On Sept. 7, the federal takeover of government-sponsored enterprises Fannie Mae and Freddie Mac -- the Federal National Mortgage Association and Federal Home Loan Mortgage Corp., respectively -- with intention to rein in the credit crisis was a necessary move by authorities, DeLawder said.
The two institutions were established to serve as conduits for mortgage loans, he said, buying loans from banks, repackaging them as mortgage backed securities and reselling them.
When the two became stockholder-owned, they kept as assets the loans they bought and had interest rates they didn't have before, DeLawder said.
"Freddie and Fannie were at one time as pure as Snow White. Then they drifted," he said.

The Bush administration's proposed solution now under consideration by Congress would give administration officials broad authority to buy distressed assets from financial institutions in an attempt to keep credit flowing throughout the U.S. economy.
The assets would then be sold later, Treasury Secretary Henry Paulson said. Taxpayers will get most of their money back, he said, but he couldn't estimate how much would be lost.
Ohio Sen. Sherrod Brown said Tuesday that Congress should not be pressured or rushed into approving the plan.
"I'd like to know ... how will purchase decisions be made? Will it be an open and objective process like a reverse auction? Or will the price be determined at some higher level decided by Treasury? If so, does that thaw the credit market, or does everybody sit around waiting for Uncle Sam to pay an inflated price?" he said.
Despite the high price tag, the cost to taxpayers would be higher if administration officials did nothing and the economy slowed down dramatically and led to major job cuts and losses to Americans' portfolios, Paulson said.
"This troubled asset program on its own is the single most effective thing we can do to help homeowners, the American people and stimulate our economy," he said.

Local banking representatives have a great degree of confidence in the ability of community banking to hold its own amid the turmoil surrounding Wall Street -- but that doesn't mean Main Street will be untouched, they said.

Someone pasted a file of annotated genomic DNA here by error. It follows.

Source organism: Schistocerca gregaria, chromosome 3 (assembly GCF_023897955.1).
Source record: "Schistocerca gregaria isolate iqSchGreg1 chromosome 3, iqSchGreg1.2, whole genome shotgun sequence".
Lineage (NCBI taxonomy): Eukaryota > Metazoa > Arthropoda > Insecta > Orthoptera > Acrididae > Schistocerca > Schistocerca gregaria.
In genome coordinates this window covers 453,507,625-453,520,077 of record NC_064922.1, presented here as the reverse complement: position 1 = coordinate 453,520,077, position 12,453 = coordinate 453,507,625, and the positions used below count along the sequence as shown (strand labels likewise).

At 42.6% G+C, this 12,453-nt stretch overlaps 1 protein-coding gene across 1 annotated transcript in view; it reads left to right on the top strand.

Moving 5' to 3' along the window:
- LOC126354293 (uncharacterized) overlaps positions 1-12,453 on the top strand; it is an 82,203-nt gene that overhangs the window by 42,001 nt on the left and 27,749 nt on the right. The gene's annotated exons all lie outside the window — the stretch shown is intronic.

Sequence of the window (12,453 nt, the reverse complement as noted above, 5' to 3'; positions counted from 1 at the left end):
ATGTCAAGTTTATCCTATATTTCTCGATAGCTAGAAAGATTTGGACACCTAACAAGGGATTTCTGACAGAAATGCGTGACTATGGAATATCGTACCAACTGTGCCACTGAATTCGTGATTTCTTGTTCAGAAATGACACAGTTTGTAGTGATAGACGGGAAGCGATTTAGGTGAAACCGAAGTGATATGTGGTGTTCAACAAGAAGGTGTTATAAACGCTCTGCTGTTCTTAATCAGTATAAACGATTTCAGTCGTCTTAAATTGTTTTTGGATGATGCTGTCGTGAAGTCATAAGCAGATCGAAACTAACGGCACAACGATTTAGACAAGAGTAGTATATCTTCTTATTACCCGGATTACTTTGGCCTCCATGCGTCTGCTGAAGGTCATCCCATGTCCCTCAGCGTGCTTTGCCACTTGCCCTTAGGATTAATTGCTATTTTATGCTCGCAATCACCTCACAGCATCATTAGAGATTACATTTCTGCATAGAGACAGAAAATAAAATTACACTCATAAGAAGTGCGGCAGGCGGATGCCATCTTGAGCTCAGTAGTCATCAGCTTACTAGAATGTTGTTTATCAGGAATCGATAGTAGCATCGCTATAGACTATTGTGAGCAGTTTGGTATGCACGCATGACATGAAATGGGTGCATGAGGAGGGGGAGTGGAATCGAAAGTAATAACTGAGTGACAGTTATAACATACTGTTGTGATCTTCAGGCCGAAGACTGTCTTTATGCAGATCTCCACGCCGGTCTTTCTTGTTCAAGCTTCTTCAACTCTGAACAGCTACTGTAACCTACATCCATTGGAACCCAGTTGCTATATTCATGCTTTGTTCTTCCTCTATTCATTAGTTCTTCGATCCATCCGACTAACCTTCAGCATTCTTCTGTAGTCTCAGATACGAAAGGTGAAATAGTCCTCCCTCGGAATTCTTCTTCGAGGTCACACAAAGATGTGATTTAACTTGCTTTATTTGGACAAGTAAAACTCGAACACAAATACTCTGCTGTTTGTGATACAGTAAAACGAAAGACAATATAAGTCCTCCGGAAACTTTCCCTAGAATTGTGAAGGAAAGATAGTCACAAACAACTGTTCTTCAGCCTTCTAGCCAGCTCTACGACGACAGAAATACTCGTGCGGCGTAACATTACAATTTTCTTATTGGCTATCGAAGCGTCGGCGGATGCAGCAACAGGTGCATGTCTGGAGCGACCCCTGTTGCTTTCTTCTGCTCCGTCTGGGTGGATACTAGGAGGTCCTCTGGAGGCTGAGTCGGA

A key factor to take into consideration is consumer confidence, said First Federal Savings president Paul Thompson.
"We have been getting some calls from customers and potential customers alike, asking us where our deposits are," Thompson said. "I can assure you that First Federal is as strong as ever."
DeLawder offered a similar perspective.
"I've been here almost 38 years, and I know it intimately," DeLawder said. "We open our doors every day for business, looking for more."
He said the U.S. economy has seen hard times before and is well equipped to bounce back from its present struggle.
"This is not armageddon. The world has not ended," he said. "It's just in the money centers of the country, there's a price to pay."
Lin Ba, an economics lecturer at Ohio State University-Newark, estimated the housing market needs at least a year to bounce back.
"For the whole gigantic housing market to get healthy, that should take at least a year," Ba said.
But the situation is not a complete loss, either, he said -- there are lessons to be learned.
"On the positive side, we all learn big lessons," he said. "We cannot let this so-called free market run totally free."
The Associated Press contributed to this report.

Wednesday, September 24, 2008

Grow up to be: Big or Charlie Harper